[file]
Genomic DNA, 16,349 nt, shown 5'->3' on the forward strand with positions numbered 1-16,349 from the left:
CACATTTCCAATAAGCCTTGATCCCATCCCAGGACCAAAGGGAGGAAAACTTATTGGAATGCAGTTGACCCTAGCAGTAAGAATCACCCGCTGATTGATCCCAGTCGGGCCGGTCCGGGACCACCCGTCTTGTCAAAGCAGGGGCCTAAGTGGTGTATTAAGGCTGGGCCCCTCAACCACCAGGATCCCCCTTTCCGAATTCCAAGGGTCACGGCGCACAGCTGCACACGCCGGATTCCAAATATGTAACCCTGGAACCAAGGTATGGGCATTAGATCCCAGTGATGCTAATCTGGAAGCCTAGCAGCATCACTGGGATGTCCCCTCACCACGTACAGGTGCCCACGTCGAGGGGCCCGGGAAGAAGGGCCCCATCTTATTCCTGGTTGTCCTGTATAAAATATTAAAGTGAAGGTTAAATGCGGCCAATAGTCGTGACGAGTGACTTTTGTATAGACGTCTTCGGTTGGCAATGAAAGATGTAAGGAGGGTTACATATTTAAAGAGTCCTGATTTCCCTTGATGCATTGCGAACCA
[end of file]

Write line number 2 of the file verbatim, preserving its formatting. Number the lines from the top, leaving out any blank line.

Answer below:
CACATTTCCAATAAGCCTTGATCCCATCCCAGGACCAAAGGGAGGAAAACTTATTGGAATGCAGTTGACCCTAGCAGTAAGAATCACCCGCTGATTGATCCCAGTCGGGCCGGTCCGGGACCACCCGTCTTGTCAAAGCAGGGGCCTAAGTGGTGTATTAAGGCTGGGCCCCTCAACCACCAGGATCCCCCTTTCCGAATTCCAAGGGTCACGGCGCACAGCTGCACACGCCGGATTCCAAATATGTAACCCTGGAACCAAGGTATGGGCATTAGATCCCAGTGATGCTAATCTGGAAGCCTAGCAGCATCACTGGGATGTCCCCTCACCACGTACAGGTGCCCACGTCGAGGGGCCCGGGAAGAAGGGCCCCATCTTATTCCTGGTTGTCCTGTATAAAATATTAAAGTGAAGGTTAAATGCGGCCAATAGTCGTGACGAGTGACTTTTGTATAGACGTCTTCGGTTGGCAATGAAAGATGTAAGGAGGGTTACATATTTAAAGAGTCCTGATTTCCCTTGATGCATTGCGAACCA